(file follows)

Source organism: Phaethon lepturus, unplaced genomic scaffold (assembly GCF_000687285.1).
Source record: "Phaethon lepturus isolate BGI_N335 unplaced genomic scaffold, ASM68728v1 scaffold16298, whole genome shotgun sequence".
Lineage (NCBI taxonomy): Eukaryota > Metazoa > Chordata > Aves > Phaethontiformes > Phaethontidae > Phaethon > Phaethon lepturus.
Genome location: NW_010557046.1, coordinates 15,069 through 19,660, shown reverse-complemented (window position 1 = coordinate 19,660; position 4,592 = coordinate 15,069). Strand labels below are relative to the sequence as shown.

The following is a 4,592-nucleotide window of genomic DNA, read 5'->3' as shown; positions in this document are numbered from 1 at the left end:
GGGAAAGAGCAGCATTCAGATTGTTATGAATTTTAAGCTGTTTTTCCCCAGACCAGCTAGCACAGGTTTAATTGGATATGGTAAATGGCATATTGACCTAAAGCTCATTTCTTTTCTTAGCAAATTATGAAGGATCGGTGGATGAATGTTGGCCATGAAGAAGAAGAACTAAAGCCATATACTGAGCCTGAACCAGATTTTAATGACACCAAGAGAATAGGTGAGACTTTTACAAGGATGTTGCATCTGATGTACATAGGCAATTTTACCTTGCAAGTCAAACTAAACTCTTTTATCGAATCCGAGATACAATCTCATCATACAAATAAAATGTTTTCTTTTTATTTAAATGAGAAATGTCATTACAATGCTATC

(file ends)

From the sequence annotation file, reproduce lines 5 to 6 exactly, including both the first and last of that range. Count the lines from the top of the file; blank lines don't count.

The following is a 4,592-nucleotide window of genomic DNA, read 5'->3' as shown; positions in this document are numbered from 1 at the left end:
GGGAAAGAGCAGCATTCAGATTGTTATGAATTTTAAGCTGTTTTTCCCCAGACCAGCTAGCACAGGTTTAATTGGATATGGTAAATGGCATATTGACCTAAAGCTCATTTCTTTTCTTAGCAAATTATGAAGGATCGGTGGATGAATGTTGGCCATGAAGAAGAAGAACTAAAGCCATATACTGAGCCTGAACCAGATTTTAATGACACCAAGAGAATAGGTGAGACTTTTACAAGGATGTTGCATCTGATGTACATAGGCAATTTTACCTTGCAAGTCAAACTAAACTCTTTTATCGAATCCGAGATACAATCTCATCATACAAATAAAATGTTTTCTTTTTATTTAAATGAGAAATGTCATTACAATGCTATC